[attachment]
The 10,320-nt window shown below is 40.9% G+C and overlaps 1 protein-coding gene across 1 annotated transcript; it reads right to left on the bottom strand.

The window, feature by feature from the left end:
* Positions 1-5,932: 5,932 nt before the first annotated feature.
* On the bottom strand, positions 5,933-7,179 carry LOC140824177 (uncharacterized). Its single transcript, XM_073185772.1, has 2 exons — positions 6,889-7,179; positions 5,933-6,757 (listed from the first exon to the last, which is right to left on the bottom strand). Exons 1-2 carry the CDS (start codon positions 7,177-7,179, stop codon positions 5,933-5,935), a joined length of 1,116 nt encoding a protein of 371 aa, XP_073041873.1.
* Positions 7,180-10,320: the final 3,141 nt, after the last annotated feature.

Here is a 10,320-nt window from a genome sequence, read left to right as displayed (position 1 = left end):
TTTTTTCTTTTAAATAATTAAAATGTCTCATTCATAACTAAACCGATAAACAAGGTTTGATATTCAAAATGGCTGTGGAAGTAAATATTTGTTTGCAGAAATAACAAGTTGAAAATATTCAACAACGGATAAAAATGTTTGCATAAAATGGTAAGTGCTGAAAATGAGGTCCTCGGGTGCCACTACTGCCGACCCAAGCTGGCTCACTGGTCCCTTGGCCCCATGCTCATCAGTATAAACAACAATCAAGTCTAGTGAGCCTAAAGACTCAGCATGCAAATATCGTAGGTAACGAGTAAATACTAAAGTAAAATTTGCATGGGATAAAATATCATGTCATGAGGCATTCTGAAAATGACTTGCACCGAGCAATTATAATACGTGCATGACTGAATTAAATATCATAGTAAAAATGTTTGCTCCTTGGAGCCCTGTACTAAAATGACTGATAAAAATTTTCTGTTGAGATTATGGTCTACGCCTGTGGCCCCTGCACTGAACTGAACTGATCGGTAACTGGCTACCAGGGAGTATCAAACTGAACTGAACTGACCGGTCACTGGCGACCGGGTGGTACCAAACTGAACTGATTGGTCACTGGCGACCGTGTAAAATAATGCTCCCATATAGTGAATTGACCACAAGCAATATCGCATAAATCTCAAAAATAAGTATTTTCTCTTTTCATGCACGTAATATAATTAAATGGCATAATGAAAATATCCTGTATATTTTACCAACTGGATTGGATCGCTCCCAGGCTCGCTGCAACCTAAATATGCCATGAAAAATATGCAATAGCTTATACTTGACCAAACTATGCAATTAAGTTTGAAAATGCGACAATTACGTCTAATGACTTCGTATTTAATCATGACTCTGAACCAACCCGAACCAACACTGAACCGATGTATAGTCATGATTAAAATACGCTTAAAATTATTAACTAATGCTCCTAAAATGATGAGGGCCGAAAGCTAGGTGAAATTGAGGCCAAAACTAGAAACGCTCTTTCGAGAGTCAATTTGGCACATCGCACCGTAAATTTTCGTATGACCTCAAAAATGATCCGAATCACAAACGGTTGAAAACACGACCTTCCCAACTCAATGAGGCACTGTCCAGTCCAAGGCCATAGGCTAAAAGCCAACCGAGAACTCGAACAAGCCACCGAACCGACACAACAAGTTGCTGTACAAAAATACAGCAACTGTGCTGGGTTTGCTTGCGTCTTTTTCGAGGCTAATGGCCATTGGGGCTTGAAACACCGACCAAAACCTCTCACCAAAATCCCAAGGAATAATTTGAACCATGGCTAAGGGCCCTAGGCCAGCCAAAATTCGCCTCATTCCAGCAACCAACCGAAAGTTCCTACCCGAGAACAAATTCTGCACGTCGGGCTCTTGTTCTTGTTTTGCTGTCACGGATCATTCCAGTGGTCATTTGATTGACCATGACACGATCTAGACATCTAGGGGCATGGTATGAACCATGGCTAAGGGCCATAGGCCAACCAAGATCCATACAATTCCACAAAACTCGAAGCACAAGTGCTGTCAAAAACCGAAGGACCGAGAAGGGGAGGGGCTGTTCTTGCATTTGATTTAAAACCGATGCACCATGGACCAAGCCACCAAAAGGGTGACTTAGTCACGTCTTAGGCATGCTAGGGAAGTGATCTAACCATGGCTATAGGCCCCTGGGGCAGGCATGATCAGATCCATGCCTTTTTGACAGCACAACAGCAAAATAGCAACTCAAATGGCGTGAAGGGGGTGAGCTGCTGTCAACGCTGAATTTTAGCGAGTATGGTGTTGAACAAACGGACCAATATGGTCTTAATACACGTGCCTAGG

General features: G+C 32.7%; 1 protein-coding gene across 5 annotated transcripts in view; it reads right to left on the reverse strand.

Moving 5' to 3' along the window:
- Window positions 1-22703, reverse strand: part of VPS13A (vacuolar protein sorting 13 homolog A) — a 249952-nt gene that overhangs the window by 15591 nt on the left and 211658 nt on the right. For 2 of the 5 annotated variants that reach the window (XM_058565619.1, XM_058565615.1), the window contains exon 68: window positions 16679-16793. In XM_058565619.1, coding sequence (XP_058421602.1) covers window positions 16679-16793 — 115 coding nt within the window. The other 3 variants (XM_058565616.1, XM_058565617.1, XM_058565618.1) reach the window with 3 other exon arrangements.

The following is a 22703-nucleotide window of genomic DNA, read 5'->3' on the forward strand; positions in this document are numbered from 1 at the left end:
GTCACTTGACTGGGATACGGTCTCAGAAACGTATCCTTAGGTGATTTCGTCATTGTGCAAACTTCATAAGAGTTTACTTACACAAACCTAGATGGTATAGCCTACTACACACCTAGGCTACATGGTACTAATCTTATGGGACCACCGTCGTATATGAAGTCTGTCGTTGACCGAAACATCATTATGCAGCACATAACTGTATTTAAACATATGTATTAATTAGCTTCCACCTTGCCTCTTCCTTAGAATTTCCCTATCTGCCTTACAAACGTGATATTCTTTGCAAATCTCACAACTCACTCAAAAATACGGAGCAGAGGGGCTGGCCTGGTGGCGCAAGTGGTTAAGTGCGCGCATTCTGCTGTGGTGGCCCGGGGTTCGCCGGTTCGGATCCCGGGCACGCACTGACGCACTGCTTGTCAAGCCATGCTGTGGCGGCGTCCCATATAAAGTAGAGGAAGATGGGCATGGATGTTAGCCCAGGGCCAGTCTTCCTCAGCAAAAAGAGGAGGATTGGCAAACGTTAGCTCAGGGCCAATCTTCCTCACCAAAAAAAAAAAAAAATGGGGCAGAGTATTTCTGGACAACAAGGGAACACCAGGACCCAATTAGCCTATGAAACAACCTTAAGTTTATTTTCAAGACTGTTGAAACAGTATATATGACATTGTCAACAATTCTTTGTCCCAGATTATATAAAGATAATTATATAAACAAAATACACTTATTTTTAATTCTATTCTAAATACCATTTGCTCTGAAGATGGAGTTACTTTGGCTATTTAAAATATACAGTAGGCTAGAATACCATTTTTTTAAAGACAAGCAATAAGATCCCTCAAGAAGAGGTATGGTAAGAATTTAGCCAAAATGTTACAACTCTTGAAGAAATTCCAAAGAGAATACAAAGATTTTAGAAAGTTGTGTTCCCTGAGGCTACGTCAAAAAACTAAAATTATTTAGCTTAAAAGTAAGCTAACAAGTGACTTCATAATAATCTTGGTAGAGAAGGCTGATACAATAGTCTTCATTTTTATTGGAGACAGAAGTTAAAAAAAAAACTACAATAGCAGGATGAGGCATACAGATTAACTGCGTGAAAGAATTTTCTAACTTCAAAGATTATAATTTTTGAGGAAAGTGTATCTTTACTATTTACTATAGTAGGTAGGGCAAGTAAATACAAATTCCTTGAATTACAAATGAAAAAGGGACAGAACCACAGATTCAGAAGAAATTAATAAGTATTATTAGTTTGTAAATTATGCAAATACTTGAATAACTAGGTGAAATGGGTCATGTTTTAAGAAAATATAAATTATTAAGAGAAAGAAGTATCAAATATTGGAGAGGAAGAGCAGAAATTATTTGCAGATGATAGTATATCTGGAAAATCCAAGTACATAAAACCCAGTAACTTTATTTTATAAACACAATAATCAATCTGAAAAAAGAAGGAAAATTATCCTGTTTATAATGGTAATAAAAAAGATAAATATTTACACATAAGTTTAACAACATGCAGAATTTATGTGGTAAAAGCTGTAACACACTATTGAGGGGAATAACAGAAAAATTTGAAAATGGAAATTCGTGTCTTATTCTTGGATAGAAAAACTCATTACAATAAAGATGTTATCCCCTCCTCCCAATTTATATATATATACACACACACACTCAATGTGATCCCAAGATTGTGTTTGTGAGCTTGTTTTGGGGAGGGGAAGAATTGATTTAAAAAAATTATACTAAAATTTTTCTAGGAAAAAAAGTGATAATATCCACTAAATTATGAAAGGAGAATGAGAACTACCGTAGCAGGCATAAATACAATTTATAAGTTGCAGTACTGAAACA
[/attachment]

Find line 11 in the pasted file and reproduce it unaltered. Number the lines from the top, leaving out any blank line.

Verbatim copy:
The following is a 22703-nucleotide window of genomic DNA, read 5'->3' on the forward strand; positions in this document are numbered from 1 at the left end: